Torri del Benaco traces its legacy beyond the famous Renaissance that first brought Italy fame, which was born in Tuscany. That’s done nothing to detract from the old world charm of this destination though, whose handsome terracotta buildings are among the country’s finest.
The town takes its name from its three towers, however, and you’ve got the opportunity to sample those sites as you meander the languid narrow streets of Torri del Benaco. The lake invites refreshing breezes and the scent of pine all year round, while more enquiring minds can head to Scaligeri Castle.
Built at the tail end of the 1300s, and having withstood the centuries ever since, this magnificent structure pays homage to local culture. Within, you’ll find museum exhibits dedicated not only to the local olive farming tradition, but also to the prehistoric rock carvings that have been found in the surrounding countryside.
And what countryside it is. Torri del Benaco is tucked beside Lake Garda, as we’ve established, making boat trips out in the sunshine a given. Yet thanks to the lake and the open countryside around it, the climate here is a little less swarthy than further south in Italy, though not shirking blue skies in being so.
Beside Scaligeri Castle are rich forests of lemon trees, and if you choose, countless walks and trails will wind you through the olive groves of old, over hills and through dales as the Italian countryside sprawls in its appealing vistas on all sides. Definitely pack the camera.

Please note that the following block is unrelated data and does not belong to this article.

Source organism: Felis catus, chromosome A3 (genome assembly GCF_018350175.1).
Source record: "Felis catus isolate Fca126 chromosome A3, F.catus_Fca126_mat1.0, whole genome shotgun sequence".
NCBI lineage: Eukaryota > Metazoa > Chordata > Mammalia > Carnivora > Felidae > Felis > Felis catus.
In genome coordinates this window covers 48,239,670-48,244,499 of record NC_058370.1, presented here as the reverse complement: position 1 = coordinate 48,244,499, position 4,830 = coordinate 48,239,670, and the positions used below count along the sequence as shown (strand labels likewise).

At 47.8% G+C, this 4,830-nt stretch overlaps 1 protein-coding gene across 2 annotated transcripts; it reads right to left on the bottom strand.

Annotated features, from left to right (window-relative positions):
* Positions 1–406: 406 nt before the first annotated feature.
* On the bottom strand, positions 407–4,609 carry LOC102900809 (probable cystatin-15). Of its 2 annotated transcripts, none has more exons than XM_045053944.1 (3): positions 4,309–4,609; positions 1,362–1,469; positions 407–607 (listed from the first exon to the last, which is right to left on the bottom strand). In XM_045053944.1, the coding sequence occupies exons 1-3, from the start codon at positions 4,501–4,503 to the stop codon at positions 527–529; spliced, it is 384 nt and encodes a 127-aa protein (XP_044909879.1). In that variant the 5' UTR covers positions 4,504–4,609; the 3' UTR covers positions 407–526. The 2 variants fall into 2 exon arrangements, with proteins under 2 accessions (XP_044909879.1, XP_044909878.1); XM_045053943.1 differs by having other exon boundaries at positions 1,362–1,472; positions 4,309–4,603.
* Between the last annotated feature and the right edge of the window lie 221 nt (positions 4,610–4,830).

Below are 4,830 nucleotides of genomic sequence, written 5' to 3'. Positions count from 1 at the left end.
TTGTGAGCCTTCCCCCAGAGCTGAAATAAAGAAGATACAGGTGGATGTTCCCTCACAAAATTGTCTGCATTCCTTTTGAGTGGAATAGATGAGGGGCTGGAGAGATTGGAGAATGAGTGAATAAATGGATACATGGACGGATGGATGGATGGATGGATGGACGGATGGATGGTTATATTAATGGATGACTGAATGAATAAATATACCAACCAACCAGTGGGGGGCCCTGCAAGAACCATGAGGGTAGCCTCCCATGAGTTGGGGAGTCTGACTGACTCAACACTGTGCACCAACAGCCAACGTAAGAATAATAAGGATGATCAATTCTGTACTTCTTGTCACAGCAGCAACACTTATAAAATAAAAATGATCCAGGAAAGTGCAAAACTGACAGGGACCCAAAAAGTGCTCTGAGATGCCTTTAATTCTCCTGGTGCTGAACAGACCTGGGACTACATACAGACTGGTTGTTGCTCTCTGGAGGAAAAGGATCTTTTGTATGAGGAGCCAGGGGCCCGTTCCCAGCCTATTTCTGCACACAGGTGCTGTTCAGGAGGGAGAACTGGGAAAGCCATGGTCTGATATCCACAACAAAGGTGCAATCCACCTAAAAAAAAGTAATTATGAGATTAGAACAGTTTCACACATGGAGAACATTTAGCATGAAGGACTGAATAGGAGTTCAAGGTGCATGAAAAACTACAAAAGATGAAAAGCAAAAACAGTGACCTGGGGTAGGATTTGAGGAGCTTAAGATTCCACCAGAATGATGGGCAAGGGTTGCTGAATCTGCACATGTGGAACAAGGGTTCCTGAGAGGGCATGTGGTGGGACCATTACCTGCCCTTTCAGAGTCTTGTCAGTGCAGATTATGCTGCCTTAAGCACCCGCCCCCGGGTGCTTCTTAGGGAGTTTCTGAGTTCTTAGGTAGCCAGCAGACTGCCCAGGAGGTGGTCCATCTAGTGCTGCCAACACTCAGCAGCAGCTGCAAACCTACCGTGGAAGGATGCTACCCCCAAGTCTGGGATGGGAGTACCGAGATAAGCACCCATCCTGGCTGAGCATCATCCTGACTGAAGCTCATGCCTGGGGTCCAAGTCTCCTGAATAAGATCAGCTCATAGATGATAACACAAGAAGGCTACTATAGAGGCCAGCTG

Cycling makes for a more lively way to see the sights, whereas guided tours are plentiful if you want a more structured way to explore. Torri del Benaco is also superbly placed for those of you looking to make it a place to hang your hat between adventures in neighbouring towns and cities. For instance, easy and direct bus links to the city of Verona make for intriguing excursions.
Discover local culture through markets, cuisine and wine
Torri del Benaco has plenty to do in and of itself, of course, so you will be fully engaged even if you make the town itself the focus of your Italy holiday. Weekly markets see local artisans, performers and food vendors gather to ply their trade, offering authentic flavours in Italian cuisine alongside handmade trinkets to bring loved ones back home.
Seeing the remnants of Venetian influence on the town, together with the murals and frescoes left by those craftsmen, makes walking from place to place as engaging as it is inviting. And of course, cafes and restaurants by the harbour make for a sublime time indeed, promising the rustic interiors and warm welcomes you’d expect of Italian hospitality. Pizzas and pastas by the piazza are all well and good, but don’t miss out on the local gelato, where creamy flavours and fruity sprinkles make for top ways to cool down on a hot day.
And of course, if all of this sounds too far from the local tipples for you, make sure you get stuck into a wine tour, which will take you from this beautiful little town around the whole of Lake Garda. Learn how Italy’s finest vintages are grown, prepared and curated, and perhaps more importantly, grab a few bottles to tide you by if you’re dreading going home.